Why? We're not stupid. It's about bang for the buck. Processed foods (chips, candies, mac & cheese), on a calorie for calorie basis cost less than low calorie, more nutritious foods (broccoli, apples, salmon).
But where's the logic there? How can machine created foods cost less than something that comes pretty much straight from a tree?
One reason is that with manufactured foods, one can add preservatives to extend shelf life and keep costs low. Think less waste. A second reason is that the government subsidizes the main ingredients, such as corn, wheat, rice, or soybeans.
Here's how this connects to beef, or just meat in general. If we collectively substitute boxed food for fresh food, my fear is that the good folks who actually produce fresh, clean, great tasting meat will be forced economically to return to producing commodity food e.g. beef laden with growth hormones or cheap feed or both.
We can't ask people to spend money they don't have.
But here are some thoughts on how you might be able to keep clean, well-raised meats in your diet and support good farmers, humane treatment, and sustainable practices while you’re at it.
- We've been successful at keeping costs down by buying even fewer packaged goods than before and maintaining our purchases of high quality meat and fresh fruits and vegetables.
- Buy meat in bulk and freeze it or, far better, buy meat that's been professionally frozen to begin with. Today's blast-freezing technology freezes meat so quickly that it prevents the formation of ice-crystals that can lead to freezer burn or a loss of liquid during thawing.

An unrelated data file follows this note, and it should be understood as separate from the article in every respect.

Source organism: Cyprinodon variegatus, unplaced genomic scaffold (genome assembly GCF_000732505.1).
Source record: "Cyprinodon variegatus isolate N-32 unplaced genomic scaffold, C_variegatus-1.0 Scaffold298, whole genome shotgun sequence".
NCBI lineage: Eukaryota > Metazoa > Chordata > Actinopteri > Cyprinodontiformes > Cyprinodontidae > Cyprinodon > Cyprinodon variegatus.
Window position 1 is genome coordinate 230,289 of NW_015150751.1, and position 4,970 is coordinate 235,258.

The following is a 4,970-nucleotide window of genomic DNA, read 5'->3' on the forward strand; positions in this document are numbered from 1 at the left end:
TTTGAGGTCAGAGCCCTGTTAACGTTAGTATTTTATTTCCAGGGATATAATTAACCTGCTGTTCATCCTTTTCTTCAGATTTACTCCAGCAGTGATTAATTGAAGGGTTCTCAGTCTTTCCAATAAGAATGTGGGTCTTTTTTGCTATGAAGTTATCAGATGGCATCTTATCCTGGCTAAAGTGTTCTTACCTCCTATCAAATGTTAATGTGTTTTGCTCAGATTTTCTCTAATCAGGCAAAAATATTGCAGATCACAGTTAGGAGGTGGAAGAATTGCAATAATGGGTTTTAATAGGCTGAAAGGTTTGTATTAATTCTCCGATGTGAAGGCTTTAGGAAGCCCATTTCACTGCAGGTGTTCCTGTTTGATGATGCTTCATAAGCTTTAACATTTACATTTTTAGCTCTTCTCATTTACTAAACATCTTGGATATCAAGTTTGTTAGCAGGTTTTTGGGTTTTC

- For steaks, do what many restaurants do, buy a whole piece, e.g. the entire Strip Loin, and have it cut into steaks and vacuum-sealed for you. You can also save by choosing Sirloin or Flat Irons or other less expensive cuts or eating smaller portions – a 12 oz New York Strip Loin steak can easily feed 2 or even 3 people.
- For stew, try a cross-rib roast and cut it into cubes yourself.
- If you have a food processor or meat grinder, buy a whole brisket and use this to make delicious homemade ground beef.
As long as the cattle were raised with care and without the use of artificial growth stimulants (hormones, antibiotics) and the beef has been properly aged - at LEAST 7 days (and ideally 14 days or more) - you can get great, flavorful, tender meat. By being smart about the way you buy it, you can also get it for a very good price.
If you have further tips to share, please let me know, I’d welcome guest posts.
Or, if you’re looking for more tips, please send me a note at Carrie [at] oliverranch [dot] com.